In the apparatus 10, the quartz tube 20 has a diameter of about one inch and the austempering furnace has a diameter of about 0.75 inch. The furnace is vacuum jacketed for maximum thermal isolation to avoid undue heating of the close fitting coil arrangement. The furnace windings are specially wound bifilarly to preclude spurious magnetic fields in the pickup coil. It is desirable that the magnetic response (coil/specimen impedance) be approximately proportional to the volume transformed and for this, it is important that the specimen be fabricated in rod form with a proper length to diameter ratio. One suitable specimen was 1/8 by 3/4 inches.
Because the specimens are thin it is essential that their surfaces be protected from degradation by oxidation and decarburization at high temperatures. This is accomplished by electroplating the specimens with copper and providing a continuous flow of protective atmosphere such as 90 percent helium and 10 percent hydrogen during thermal treatment through pipe 80.
The method of the invention is as follows. First the alloy specimen to be analyzed is prepared in rod form with typical dimensions being approximately 1/8 inch diameter by 3/4 inch length. The alloy may be, for example, ASTMA723 steel.
Next the specimen is electroplated with a thin layer of copper of a minimum of 0.002". The layer may also be thicker.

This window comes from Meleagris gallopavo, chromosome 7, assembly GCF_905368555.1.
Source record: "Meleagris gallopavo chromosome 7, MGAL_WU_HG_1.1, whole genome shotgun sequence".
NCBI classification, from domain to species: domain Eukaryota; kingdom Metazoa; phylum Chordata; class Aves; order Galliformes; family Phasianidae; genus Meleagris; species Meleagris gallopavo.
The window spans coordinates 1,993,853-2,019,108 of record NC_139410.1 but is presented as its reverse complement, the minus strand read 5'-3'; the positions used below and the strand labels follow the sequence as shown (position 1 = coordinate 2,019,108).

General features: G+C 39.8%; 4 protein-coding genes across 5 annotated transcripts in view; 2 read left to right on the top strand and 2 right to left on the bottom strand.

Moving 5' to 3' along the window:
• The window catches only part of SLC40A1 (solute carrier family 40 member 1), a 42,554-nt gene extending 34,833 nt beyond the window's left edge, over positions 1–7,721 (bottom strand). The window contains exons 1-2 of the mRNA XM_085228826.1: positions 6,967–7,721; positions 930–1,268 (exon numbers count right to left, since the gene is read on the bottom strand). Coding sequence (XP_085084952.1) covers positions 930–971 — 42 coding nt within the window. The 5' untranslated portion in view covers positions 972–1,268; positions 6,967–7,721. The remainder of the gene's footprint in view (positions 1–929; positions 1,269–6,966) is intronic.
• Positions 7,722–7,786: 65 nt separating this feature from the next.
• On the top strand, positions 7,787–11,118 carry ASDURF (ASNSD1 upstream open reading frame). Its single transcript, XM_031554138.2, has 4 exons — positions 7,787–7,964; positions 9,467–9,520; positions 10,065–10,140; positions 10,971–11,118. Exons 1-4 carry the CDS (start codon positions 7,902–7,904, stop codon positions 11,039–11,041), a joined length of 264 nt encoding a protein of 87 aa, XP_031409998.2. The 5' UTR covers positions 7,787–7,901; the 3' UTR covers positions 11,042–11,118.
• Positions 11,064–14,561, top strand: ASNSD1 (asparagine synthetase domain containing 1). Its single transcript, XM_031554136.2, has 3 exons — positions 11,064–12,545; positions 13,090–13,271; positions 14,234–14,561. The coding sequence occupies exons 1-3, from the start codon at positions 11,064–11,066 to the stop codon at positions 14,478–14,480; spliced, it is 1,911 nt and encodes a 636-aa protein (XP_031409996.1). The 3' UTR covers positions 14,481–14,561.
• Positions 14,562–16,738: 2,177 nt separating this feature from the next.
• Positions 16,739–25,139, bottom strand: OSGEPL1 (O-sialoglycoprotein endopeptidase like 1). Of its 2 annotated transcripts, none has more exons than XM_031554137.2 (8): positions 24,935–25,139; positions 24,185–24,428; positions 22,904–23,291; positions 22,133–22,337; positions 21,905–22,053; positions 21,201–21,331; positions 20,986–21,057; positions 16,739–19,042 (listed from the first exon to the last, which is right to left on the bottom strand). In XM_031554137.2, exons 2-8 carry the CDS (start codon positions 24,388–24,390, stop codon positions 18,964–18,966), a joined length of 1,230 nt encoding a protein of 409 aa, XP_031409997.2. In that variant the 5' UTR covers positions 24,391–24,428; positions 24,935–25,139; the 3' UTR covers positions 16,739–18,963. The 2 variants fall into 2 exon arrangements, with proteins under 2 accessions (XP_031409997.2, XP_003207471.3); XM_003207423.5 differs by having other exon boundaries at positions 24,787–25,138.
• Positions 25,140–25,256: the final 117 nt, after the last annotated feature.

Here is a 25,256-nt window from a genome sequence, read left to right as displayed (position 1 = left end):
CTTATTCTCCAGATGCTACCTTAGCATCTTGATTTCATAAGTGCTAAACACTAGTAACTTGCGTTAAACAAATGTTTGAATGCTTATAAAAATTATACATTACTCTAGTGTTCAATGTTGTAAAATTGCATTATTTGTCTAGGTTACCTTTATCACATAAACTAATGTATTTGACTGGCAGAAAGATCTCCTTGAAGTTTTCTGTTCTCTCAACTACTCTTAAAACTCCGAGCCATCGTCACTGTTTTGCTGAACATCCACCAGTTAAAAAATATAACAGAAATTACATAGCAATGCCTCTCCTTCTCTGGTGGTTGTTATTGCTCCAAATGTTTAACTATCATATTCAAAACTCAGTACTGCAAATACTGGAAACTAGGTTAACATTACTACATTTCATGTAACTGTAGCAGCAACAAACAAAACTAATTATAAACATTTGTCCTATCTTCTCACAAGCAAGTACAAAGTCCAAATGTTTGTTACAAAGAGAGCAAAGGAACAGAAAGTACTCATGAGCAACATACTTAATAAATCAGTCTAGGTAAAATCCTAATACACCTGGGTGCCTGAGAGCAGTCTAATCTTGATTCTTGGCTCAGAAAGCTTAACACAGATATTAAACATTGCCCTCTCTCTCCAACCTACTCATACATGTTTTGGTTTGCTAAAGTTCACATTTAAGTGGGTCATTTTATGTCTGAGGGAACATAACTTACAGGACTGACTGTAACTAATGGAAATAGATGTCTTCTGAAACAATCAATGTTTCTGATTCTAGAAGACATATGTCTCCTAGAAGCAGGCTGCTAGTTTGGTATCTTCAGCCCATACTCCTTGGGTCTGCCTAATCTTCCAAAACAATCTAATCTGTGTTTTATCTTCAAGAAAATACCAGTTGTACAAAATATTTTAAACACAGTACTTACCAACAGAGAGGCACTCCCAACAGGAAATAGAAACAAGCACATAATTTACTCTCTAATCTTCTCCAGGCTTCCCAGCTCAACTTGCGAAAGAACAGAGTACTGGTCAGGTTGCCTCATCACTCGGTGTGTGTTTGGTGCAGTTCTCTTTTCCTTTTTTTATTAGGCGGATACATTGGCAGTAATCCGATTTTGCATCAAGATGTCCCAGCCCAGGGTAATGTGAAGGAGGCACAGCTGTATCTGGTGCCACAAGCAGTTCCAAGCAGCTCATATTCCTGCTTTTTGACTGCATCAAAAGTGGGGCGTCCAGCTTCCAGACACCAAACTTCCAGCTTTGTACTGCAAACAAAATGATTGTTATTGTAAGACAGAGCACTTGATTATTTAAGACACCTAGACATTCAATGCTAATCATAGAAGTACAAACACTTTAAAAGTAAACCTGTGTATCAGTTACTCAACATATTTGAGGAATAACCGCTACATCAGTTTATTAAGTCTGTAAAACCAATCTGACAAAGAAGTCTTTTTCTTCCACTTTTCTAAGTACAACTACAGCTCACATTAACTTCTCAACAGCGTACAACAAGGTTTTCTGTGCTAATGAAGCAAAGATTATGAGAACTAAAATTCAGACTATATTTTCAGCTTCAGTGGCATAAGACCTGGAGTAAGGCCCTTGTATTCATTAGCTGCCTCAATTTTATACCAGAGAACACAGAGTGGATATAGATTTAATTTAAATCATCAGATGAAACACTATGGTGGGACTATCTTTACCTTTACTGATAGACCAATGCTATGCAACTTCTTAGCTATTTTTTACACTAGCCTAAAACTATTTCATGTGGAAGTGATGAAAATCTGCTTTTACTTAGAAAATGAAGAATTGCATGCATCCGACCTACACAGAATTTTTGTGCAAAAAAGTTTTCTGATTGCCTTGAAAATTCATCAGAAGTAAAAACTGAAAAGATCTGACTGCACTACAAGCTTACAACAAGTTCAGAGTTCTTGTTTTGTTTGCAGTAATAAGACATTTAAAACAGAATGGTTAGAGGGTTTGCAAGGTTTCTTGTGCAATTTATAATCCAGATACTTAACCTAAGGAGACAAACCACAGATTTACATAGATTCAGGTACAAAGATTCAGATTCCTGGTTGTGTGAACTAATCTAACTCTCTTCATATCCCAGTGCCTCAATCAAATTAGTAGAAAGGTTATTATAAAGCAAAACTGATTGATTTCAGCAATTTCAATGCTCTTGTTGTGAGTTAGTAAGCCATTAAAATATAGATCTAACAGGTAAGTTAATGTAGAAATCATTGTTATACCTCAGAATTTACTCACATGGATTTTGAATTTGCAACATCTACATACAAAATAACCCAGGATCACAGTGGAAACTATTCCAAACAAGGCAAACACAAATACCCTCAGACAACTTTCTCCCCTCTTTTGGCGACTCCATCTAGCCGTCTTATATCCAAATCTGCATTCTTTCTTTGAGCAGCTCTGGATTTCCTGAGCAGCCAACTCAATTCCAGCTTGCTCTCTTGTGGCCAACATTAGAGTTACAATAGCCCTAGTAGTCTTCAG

Next the specimen is attached to the fine wire 70 of for example 0.005 inch chromel thermocouple wire.
The specimen is lowered by way of the wire 70 into the quartz tube 20 and into the austenitizing furnace and maintained therein at temperature and for a desired time. The time in this furnace is not critical and may be about 15 minutes at about 850 degrees C.
Next, the specimen is lowered into the quench block and pinned there by the wire 72 which is inserted through hole 44 into the axial opening in the quench block as shown in FIG. 2. The specimen is held in the quench block until the thermocouple voltage indicates that the desired target temperature has been reached. This time is usually about 10 seconds.
Next, pinning pressure by wire 72 is released and so that the specimen 60 is dropped into the low temperature furnace maintained at desired temperature and immediately begin monitoring magnetization output to register the progress of the transformation. Magnetization changes and time are recorded by a computer. Total times to completion typically range from one to 24 hours.